How does home insurance rate our assets in case of loss?

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We are all clear that home insurance is that mattress that prevents us from falling abruptly to the ground in the event of an accident because although it has an infinity of varied coverage, one of its main functions is to help financially support those affected by a serious event in their home and offer them solutions for reconstruction.

A fire, flood, or severe electrical failure may not be frequent, but it is possible. Events like these are capable of causing a real disaster in our homes, seriously affecting not only the continent, the space in which we live, but also the contentthe objects found in it. 

Now, what is the solution offered in this type of situation? How do insurers assess the value of goods that are damaged after an accident? There is no magic formula because it will depend on the insurance company of which we are clients and the particular conditions that we have agreed in the policy, but there are some guidelines that are repeated in most contracts and that show in general terms the usual modus operandi in this kind of scenario. 

What is the replacement value for new?

Generally, both the continent (the structure of the building) and the content (furniture, fixtures) are appraised at their new replacement value, without suffering any depreciation due to their age, obsoleteness, or wear due to use. At this point, it is convenient to clarify what this value consists of, which is what the goods would have in a new state on the market at the time of the loss. In these cases, the appraisal, therefore, favors the client’s interests, and GENERALI does so. 

However, insurers usually establish numerous exceptions to this type of valuation, opting to appraise certain objects at their real value -the result of deducting from the value again the depreciation that they may have suffered due to their age, their use, or their condition. Of conservation just before the incident occurred. This category includes objects that have not had to be rebuilt or replaced, old buildings whose structures have not been recently renovated or repaired, electrical and electronic equipment that is already considered old, goods that are in a poor state of conservation, or parts that are useless, obsolete or unusable. 

Valuable objects, such as jewelry, antiques, paintings, sculptures, works of art or crafts… are also usually appraised at their real value at the time before the incident; at GENERALI, we also do it this way. A separate chapter deserves the collections or sets of objects, which are usually valued only in the damaged parts, and the possible depreciation suffered by the set is not valued, being treated individually instead of as a whole.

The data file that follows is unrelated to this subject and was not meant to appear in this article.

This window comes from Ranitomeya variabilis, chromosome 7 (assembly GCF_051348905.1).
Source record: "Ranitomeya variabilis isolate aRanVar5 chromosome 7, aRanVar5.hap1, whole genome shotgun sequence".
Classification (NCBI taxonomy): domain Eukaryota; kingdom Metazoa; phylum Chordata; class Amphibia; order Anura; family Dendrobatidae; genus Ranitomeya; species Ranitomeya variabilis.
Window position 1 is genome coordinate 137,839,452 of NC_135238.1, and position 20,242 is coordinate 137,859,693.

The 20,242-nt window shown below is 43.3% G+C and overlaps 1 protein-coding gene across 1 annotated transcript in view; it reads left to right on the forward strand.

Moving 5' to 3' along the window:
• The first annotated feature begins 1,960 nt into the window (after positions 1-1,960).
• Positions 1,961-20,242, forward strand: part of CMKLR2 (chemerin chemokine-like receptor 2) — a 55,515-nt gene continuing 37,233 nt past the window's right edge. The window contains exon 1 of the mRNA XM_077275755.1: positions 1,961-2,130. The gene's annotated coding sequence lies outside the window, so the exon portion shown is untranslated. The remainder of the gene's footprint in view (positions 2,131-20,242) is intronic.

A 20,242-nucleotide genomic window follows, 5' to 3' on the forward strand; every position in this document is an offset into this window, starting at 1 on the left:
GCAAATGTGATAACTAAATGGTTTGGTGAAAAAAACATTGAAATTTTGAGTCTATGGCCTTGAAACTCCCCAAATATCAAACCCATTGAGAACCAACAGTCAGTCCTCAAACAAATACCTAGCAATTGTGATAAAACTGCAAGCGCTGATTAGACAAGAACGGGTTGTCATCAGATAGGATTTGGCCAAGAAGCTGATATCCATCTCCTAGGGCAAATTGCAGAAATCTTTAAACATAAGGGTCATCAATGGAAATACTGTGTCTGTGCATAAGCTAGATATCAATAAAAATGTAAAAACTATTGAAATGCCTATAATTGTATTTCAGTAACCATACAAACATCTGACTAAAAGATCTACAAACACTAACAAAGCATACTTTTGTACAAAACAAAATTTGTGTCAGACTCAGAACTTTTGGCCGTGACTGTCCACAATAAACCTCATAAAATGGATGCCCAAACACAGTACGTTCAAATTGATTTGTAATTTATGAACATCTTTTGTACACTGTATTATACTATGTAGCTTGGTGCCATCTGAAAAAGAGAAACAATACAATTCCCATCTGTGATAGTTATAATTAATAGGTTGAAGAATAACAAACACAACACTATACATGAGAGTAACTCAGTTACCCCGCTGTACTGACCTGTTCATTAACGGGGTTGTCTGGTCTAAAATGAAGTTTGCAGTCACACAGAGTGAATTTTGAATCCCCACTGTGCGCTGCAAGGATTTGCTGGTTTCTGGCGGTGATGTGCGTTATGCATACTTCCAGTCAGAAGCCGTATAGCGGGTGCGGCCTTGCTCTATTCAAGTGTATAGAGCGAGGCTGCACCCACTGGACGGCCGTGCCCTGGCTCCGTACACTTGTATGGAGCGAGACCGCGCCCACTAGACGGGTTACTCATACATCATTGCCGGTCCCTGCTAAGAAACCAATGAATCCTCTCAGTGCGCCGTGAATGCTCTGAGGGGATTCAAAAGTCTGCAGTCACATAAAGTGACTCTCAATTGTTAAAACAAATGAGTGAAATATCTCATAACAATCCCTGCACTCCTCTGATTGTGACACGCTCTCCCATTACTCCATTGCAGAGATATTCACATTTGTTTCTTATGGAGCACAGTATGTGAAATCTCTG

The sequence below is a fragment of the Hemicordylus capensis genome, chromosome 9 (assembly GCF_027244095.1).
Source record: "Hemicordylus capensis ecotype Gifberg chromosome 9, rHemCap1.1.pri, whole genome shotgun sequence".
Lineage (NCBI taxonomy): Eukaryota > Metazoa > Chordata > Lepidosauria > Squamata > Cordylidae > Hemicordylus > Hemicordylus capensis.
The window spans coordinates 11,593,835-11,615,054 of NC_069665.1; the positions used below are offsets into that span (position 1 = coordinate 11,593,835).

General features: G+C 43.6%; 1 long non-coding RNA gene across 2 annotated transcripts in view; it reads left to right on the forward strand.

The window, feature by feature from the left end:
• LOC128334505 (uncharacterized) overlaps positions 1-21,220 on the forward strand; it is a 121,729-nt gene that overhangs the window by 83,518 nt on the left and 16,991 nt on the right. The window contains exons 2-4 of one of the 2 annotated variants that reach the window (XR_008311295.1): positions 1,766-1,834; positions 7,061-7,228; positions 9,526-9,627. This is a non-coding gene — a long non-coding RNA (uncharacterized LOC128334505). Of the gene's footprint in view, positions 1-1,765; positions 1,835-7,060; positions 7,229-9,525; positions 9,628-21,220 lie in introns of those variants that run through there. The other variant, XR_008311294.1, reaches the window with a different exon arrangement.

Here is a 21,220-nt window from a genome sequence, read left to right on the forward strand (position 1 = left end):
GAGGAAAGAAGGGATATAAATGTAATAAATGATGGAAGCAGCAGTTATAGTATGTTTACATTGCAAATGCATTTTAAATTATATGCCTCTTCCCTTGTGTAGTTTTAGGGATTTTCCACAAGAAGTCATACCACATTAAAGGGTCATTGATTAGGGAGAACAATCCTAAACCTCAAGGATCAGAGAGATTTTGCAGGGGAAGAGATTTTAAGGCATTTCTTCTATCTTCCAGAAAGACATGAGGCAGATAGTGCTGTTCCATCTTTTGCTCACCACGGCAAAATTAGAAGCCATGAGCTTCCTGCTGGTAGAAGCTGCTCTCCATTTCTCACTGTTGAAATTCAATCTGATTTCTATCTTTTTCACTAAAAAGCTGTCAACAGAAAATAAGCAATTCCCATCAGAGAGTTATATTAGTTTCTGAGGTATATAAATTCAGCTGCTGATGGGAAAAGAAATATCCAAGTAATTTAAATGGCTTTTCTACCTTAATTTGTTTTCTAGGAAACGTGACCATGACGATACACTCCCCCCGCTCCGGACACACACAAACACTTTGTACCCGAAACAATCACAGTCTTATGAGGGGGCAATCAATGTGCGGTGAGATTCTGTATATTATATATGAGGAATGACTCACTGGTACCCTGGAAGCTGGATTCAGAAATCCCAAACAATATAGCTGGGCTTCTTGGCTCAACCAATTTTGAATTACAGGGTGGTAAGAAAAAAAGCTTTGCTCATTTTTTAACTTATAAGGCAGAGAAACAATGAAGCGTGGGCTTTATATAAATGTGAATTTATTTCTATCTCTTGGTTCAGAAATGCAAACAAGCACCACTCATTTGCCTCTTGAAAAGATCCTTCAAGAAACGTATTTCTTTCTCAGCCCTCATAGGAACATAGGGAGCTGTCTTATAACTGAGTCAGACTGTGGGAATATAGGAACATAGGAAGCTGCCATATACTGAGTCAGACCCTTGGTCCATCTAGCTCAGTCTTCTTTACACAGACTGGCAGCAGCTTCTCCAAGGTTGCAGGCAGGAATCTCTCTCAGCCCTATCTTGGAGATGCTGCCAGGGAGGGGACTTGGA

The responsibility of the insured

In this sense, it is important to point out the responsibility of the insured in providing the precise documentation that helps the correct appraisal. For example, with respect to the losses of money suffered, which must be proven by the presentation of bank statements or other supporting documents. Or in what refers to the expenses that you have paid that are covered by the policy, whose validity the insurance company will determine thanks to the invoices that we send you. In addition, surely the client will have to fulfill other duties; For example, if objects have disappeared due to the accident, he will have to be able to prove their previous existence. 

You must also take into account the conditions that you have signed with the insurer regarding the reconstruction or replacement, such as the period of time from the date of the accident in which these operations can be carried out; the conditions under which the reconstruction will take place if it is carried out in another location – something, in principle, that can only be done by legal imperative – and how the relevant compensation would be determined in this situation; or the way in which specific objects such as clothing will be valued. 

A common situation in this type of incident is the loss, destruction, or disablement of objects that are irreplaceable, either because they are no longer manufactured or because they are out of use on the market. In these cases, it is common for the contract signed by the client and the insurer to contemplate that they can be replaced by others that have similar characteristics and perform the same function. As always, informing us in detail about the clauses of the home casualty insurance that we subscribe to is the key to being clear about how any situation that may arise in the future can be resolved.

By Master James

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